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Continuing the Living History Lesson

Public Enemy

Public Enemy


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Continuing the Living History Lesson


Do you really wonder if hip-hop is dead? As long as we have engaging storytellers, hip-hop will have a pulse.

5. Public Enemy, “Cold Lampin’ with Flavor” (1988)
When I think of Public Enemy, I tend to think of Chuck D’s booming voice and the Bomb Squad’s wall-of-sound production that turns sampling into the ultimate mosaic. That’s not what “Cold Lampin’ With Flavor” is all about. The production is all there, but Chuck’s voice is nowhere to be found. This joint belongs to William “Flava Flav” Drayton, the very same Flava Flav who has appeared on reality shows like Surreal Life, Strange Love, Flavor of Love, and Under One Roof. I’m not going to comment on Flava Flav’s television career, except to say that people who don’t know Public Enemy but know Flava tend to be surprised to learn that he ever rapped. I sometimes get the same reaction from DJ Jazzy Jeff & the Fresh Prince songs (“Wow, that’s Will Smith?” in response to “Brand New Funk”) or Queen Latifah’s early work (“early”, because I’m not a fan of her “jazz” work).


Most of the time, Flava Flav was Chuck’s hype man, adding commentary or dropping a much needed “Yeeeeeeeeahhh boy!” at the opportune moment. An anomaly in the Public Enemy’s ultra-political album It Takes a Nation of Millions to Hold Us Back, “Cold Lampin’ With Flavor” finds the hype man taking center stage for a bizarre display of word usage. But then, maybe Flava’s attack of grammatical and semantic hysteria was the point, the ultimate expression of protest against social order and control. “Then you pick your teeth with tombstone chips,” goes Flava. “And casket cover clips, dead women hips you do the bump with.”  Or maybe I’m reading too much into it.


“911 is a Joke”, while not released in the ‘80s, is my pick for the overall superior and definitive Flava Flav song (as if there are a lot of them), but “Cold Lampin’” is kind of dope, in the same way that Ghostface Killah’s Supreme Clientele and MF Doom’s work would later fascinate and frustrate us.


6. Big Daddy Kane, “I Get the Job Done” (1989)
Another contender for Greatest Emcee.  Antonio “Big Daddy Kane” Hardy is a bad mutha, and while I always hear Long Live the Kane touted as his “classic”, I think It’s a Big Daddy Thing was way better. It was more versatile, filled with battle raps as well as love songs. One song that seems to combine elements of battling and love was the Teddy Riley-produced “I Get the Job Done”. Shucks, you could hardly throw a rock in those days without hitting a song produced by Riley. “I Get the Job Done” takes Kane’s penchant for bragging and applies it to his sex appeal. Women buy him gifts, chase him, and just seem to plain enjoy him. Or, at least, that’s the way he tells it. With the confidence of Muhammad Ali, Kane is happy to oblige the forlorn and the loveless. He’ll “do things in places your husband wouldn’t / and do certain things he probably just couldn’t”. He’s a licker, a squeezer, a nibbler, and a massager. “So, when your main course is doin’ nothin’ for ya,” he says. “Just look at me as a tasty side order.”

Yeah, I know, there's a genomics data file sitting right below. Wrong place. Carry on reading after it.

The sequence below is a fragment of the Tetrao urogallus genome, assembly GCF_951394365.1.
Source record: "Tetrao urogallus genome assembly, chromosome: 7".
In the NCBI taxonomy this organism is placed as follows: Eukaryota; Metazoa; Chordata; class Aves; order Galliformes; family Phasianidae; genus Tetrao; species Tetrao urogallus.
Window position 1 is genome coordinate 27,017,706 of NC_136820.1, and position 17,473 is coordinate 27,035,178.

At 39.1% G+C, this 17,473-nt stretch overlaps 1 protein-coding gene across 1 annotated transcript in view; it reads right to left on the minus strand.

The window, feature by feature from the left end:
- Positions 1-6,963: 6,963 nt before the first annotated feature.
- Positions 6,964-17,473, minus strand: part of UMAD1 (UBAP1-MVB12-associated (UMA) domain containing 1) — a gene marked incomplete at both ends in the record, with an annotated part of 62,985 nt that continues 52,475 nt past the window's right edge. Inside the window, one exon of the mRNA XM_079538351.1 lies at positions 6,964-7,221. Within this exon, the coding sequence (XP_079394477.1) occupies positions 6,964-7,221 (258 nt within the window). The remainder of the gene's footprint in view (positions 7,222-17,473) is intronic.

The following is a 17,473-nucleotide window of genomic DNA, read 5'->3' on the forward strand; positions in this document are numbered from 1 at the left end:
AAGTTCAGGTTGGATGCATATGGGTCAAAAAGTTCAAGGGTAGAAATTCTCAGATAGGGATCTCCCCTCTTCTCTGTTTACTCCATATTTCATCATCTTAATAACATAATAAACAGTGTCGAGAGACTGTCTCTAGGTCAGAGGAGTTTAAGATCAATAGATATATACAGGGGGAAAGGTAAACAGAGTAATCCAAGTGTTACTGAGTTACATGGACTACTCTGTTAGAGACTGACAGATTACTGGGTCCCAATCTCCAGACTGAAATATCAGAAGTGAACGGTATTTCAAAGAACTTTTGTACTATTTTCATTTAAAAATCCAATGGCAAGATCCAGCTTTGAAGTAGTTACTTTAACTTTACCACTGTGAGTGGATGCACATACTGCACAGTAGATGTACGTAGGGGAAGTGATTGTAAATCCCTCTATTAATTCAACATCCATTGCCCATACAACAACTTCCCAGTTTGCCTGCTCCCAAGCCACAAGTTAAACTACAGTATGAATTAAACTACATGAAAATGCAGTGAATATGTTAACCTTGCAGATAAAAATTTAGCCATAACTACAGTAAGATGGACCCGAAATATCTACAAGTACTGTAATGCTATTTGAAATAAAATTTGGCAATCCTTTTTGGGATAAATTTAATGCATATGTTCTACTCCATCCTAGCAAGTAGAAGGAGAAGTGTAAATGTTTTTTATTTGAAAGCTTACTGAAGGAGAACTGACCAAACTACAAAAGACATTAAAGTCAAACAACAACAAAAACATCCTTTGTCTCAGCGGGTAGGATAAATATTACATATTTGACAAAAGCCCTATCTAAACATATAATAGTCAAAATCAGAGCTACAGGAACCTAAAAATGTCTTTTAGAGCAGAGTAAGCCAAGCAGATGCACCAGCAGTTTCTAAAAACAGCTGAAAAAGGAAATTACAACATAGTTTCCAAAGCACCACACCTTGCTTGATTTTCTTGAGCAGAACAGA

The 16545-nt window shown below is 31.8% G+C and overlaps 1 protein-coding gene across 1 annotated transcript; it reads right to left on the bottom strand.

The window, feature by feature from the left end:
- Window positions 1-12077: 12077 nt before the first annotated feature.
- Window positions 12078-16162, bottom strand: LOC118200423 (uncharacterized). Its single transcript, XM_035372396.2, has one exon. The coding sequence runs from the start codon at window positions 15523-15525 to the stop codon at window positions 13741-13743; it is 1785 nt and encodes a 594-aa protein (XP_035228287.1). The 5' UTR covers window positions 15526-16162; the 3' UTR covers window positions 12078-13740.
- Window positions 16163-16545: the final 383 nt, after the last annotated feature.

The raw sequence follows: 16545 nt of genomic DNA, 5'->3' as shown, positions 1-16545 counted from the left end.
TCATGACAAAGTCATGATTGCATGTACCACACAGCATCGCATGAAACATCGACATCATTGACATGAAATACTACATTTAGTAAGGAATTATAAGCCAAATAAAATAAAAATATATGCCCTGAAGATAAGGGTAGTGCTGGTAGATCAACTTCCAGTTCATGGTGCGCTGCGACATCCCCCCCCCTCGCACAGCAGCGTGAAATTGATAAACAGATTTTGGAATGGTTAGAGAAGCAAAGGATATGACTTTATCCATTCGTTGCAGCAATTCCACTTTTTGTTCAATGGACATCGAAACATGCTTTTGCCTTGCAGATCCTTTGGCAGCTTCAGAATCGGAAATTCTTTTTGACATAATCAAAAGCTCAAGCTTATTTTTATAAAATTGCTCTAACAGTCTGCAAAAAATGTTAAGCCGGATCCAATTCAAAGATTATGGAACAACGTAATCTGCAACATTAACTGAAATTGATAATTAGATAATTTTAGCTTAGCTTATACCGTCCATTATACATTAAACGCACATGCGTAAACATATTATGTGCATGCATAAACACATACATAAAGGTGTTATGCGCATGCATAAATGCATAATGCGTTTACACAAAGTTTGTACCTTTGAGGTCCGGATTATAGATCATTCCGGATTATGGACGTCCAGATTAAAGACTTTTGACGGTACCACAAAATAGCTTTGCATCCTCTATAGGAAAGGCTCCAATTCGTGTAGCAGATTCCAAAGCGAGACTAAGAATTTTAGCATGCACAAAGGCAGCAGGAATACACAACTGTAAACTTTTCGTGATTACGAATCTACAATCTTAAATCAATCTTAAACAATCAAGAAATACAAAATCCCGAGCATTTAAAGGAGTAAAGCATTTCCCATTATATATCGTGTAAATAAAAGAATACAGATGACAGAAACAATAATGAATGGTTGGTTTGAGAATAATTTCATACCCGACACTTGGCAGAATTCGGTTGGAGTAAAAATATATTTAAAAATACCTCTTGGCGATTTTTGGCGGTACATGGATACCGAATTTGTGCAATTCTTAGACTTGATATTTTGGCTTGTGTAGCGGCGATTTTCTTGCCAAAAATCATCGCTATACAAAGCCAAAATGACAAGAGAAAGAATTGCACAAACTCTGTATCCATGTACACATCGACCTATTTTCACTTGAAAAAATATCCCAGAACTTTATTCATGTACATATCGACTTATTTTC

We could actually stand to have more songs like this, as well as straightforward love songs, since one of rap’s biggest critiques is that it tends to be too hardboiled. Tenderness, especially when it comes to sex, is rarely conveyed well. It’s either too explicit or too tepid. When this type of stuff is handled thoughtfully, as in Brother Ali’s “You Say (Puppy Love)”, it can be refreshing. 


7. MC Lyte, “Cha Cha Cha” (1989)
Although I frequently give Queen Latifah props as Top Female Emcee, I’ve always loved Lana “MC Lyte” Moorer. The tenor of her voice and the precision of her delivery make her undeniable, not to mention her willingness to try a variety of subject matter. Despite the variety, however, she is well suited to battle mode where she can verbally stomp her competition. “Cha Cha Cha” is that type of song, but the execution is so smooth, with one of the slinkiest bass lines in all of rap, that she accomplishes her mission without being menacing. At the same time, she naturally sounds a bit like a mobster from an old black-and-white movie. I can easily see her pulling a Humphrey Bogart and saying something like, “Move kid, ya botha me. Am-scray, will ya?”  “Cha Cha Cha” is more subdued and matter of fact than “I’m Bad”, LL Cool J’s earnest tribute to his lyrical skill.


“My competition?” Lyte asks, mockingly. “You’ll find ‘em in the hospital. Visit time? I think it’s on a Sunday. / But notice, they only get one day to shine / The rest of the week is mine.” MC Lyte has unquestionably earned her “emcee” title.


8. Run DMC, “My Adidas” (1986)
Much of hip-hop’s post-2000 lean has been toward rugged individualism rather than group oriented projects. “Super-groups” such as Slaughterhouse (Joell Ortiz, Joe Budden, Royce Da 5’9”, and Crooked I), eMC (Masta Ace, Wordsworth, Punchline and Stricklin), and Diamond District (Oddisee, X.O., and YU) might be pointing the resurrecting the group mentality. Groups like Tanya Morgan and the individual and collective resurgence of the Wu-Tang Clan also bring rap’s original community spirit to the fore.